Early Head Start-Child Care Partnerships Offer Hope During COVID-19 Pandemic & Beyond
By Margie Wallen, Ounce of Prevention Fund
Early Head Start-Child Care Partnerships (Partnerships) are federally-funded, locally-run programs for working families with low incomes that increase access to high-quality early care and learning for infants and toddlers. Comprehensive full workday, full year services are supported with Early Head Start and Child Care subsidy funds and provided in centers and family child care homes that adhere to research-based Head Start standards. Eligible grantees include states, tribes, cities, and community-based organizations.
Partnerships build the quality and capacity of state and local child care systems by applying resources and lessons learned from Early Head Start so that all children in a child care setting, whether or not they are eligible for or have access to Early Head Start, benefit from low teacher-child ratios and class sizes, more highly qualified teachers, strong curriculum, and family engagement activities.
Impact of COVID-19
Thanks to ongoing support from the federal Office of Head Start, Head Start programs – including Early Head Start-Child Care Partnerships – continue to provide vital supports to families with young children, even when many Head Start facilities, like K-12 school buildings, are closed due to state and local orders in response to the COVID-19 crisis. Infants, toddlers and their families with earnings below the federal poverty level are receiving food, diapers, formula, books and toys; counseling services to relieve stress; connections to health and other community services; help accessing unemployment benefits, and virtual educational activities and circle time sessions where parents engage in learning together.
Unfortunately, this is not the case for child care centers and family child care homes because these small businesses, which are dependent on parent tuition and/or subsidy payments, can’t pay their employees, rent or mortgage, or utilities, much less the high cost of needed protective gear and cleaning supplies.
A recent survey by the Bipartisan Policy Center found that even amidst changing work environments child care is still necessary for parents to work. Although 39% of families said they need formal child care during COVID-19, 60% of licensed providers are closed for the foreseeable future. Just 7% of parents said they’re still using their previous child care arrangement, while 75% are concerned about their child’s potential exposure to the coronavirus. In mid-March, 73% of child care providers responding to an National Association for the Education of Young Children survey said they couldn’t survive a closure of more than a month without government support. These numbers are anticipated to grow even bigger as physical distancing measures are likely to remain necessary well into the summer.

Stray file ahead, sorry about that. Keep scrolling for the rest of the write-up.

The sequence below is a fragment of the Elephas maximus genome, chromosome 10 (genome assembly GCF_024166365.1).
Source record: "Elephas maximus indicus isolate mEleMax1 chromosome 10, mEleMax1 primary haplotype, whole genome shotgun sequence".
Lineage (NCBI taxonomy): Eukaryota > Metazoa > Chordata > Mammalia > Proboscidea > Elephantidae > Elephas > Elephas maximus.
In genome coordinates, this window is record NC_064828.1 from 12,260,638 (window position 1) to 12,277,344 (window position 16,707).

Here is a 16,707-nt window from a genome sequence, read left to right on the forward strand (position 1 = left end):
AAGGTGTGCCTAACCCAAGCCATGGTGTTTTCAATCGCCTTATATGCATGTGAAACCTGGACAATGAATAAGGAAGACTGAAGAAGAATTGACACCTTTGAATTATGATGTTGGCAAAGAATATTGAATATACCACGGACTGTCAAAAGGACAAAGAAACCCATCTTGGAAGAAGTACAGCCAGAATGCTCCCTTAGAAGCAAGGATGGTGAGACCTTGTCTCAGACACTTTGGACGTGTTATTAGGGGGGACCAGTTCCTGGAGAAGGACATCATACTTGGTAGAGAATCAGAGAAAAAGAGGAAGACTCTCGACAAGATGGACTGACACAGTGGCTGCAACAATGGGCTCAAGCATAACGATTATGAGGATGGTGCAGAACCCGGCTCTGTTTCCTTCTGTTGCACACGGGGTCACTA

To ensure networks of care for young children and supports for families remain intact through the crisis and sustainable beyond, Congress, states and communities must enact measures to keep child care programs financially viable, regardless of whether a center is open, serving families remotely, or temporarily closed and whether the families they serve are still working or newly unemployed.
Policies and investments focused solely on plugging holes do not address the structural problems that have made quality care inaccessible to most young children and their families for decades, especially children of color whose parents earn low wages and reside in historically under-resourced communities. Lessons from Partnerships programs can inform more sustainable solutions.
The challenges faced by Early Head Start-Child Care Partnerships, and their responses to mitigate the impact of COVID-19 on children, families, and child care providers, offer both immediate and long-term opportunities to sustain high-quality early care and education programs in communities. The pandemic has exposed both the fragility of the severely under-resourced child care industry and the strengths of the Partnerships model in which child care partners receive funding and support to provide the comprehensive health, mental health, nutrition, family engagement and best education practices required by federal Head Start program standards for quality and comprehensiveness.